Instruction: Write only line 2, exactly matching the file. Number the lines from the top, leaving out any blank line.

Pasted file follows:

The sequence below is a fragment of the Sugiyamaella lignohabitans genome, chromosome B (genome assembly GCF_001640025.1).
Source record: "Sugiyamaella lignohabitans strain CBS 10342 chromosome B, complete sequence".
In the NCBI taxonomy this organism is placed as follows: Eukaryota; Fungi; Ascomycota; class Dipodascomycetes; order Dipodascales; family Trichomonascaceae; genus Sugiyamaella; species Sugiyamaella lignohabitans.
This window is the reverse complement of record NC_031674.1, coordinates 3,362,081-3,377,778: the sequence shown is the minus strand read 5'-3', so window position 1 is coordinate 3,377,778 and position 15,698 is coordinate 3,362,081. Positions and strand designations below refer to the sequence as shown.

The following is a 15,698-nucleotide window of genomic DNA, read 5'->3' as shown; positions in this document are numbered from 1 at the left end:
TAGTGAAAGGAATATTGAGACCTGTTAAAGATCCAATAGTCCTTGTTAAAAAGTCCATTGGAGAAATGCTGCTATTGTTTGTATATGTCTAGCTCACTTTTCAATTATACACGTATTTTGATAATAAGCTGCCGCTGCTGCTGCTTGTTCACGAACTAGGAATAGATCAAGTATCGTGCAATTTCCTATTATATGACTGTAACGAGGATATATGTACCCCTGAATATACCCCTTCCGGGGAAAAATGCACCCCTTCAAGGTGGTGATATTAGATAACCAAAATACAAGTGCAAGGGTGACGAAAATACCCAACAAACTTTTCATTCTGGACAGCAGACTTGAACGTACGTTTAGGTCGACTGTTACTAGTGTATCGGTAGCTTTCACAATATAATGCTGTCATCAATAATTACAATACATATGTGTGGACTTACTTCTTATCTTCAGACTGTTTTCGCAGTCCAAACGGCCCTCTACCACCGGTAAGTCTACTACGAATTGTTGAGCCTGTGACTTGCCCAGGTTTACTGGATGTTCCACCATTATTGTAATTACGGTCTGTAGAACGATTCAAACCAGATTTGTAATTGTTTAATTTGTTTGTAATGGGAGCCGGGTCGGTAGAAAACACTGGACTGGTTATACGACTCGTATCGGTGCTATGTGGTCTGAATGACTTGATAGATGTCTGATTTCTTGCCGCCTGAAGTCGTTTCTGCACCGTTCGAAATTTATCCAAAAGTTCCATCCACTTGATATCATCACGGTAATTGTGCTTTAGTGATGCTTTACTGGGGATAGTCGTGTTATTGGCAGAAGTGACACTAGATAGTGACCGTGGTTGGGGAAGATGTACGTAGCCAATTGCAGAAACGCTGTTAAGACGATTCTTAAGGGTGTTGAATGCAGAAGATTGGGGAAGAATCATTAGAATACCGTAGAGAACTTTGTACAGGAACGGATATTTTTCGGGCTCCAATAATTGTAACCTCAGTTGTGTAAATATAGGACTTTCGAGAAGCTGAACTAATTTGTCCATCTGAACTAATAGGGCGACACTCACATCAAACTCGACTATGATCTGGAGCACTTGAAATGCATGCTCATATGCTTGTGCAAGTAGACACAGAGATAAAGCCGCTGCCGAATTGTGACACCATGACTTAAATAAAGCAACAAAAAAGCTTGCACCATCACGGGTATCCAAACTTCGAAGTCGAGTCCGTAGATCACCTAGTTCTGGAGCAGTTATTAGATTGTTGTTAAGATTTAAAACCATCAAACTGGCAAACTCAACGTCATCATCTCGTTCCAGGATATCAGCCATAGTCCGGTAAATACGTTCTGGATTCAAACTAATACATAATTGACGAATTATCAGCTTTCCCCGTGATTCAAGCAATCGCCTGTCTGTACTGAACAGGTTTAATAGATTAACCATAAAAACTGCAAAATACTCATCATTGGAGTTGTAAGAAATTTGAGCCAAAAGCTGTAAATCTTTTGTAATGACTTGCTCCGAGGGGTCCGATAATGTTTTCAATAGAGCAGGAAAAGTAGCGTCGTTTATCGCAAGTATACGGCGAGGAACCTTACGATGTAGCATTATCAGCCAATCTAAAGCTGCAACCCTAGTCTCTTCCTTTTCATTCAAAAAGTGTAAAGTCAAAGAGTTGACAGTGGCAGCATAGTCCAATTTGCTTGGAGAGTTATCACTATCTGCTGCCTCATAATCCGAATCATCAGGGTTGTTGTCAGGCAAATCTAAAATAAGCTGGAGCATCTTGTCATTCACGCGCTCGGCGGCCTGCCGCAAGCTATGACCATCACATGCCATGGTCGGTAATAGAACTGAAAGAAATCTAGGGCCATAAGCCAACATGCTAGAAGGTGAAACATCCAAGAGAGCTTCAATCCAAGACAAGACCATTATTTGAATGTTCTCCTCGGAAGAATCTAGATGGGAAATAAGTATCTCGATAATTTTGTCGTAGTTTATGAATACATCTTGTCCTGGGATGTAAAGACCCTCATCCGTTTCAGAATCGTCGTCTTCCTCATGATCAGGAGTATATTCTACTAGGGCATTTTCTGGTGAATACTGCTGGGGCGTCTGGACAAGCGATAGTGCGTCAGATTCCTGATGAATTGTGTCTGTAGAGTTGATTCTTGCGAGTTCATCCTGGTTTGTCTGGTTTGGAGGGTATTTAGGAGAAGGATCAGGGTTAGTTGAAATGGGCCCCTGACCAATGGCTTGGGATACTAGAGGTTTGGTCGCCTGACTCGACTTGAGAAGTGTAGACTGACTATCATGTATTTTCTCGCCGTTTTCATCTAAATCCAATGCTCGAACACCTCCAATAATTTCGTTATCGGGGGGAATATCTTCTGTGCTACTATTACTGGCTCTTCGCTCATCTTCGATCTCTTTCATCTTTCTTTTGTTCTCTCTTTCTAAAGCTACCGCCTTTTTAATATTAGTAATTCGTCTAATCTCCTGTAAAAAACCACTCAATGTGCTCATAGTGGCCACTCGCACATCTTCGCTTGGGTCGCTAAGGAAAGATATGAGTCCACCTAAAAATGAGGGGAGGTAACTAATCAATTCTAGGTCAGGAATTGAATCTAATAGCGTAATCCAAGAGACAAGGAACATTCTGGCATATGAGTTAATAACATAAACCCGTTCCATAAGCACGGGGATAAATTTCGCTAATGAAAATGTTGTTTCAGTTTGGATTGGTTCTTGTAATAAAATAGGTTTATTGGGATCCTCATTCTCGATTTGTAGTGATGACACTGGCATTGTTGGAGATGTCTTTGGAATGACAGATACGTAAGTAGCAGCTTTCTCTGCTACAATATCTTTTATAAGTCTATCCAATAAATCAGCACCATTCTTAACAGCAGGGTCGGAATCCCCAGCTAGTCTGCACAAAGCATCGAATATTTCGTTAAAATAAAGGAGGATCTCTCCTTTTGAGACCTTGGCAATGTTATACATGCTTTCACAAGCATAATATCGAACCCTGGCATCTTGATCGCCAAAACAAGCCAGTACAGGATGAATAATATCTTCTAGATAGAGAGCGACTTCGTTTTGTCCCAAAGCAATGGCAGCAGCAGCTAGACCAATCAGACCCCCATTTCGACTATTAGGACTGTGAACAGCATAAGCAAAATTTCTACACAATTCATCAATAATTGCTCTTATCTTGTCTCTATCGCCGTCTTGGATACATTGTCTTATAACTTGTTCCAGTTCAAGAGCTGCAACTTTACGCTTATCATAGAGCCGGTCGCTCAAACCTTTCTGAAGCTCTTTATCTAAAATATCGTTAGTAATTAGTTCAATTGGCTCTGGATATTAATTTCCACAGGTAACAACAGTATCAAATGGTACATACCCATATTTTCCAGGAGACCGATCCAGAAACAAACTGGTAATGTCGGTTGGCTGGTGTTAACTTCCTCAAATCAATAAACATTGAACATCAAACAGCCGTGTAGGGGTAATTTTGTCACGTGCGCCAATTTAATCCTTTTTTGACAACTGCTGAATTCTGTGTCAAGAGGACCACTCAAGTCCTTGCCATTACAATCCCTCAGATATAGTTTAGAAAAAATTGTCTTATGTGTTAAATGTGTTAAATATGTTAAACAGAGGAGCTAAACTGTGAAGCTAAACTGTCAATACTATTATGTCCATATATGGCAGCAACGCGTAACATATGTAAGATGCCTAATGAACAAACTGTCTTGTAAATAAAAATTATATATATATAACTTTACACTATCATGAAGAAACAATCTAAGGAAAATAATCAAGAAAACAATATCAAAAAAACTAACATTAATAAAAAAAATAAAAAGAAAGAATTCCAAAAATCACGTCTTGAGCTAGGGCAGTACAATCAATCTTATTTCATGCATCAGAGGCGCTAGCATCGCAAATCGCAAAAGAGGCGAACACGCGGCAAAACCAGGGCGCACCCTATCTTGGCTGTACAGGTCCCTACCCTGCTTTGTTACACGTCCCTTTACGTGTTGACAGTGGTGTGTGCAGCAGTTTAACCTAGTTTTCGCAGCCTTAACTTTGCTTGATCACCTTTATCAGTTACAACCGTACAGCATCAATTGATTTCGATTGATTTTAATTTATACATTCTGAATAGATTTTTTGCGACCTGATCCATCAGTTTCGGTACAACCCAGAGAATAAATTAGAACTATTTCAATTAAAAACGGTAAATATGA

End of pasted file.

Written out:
Source record: "Sugiyamaella lignohabitans strain CBS 10342 chromosome B, complete sequence".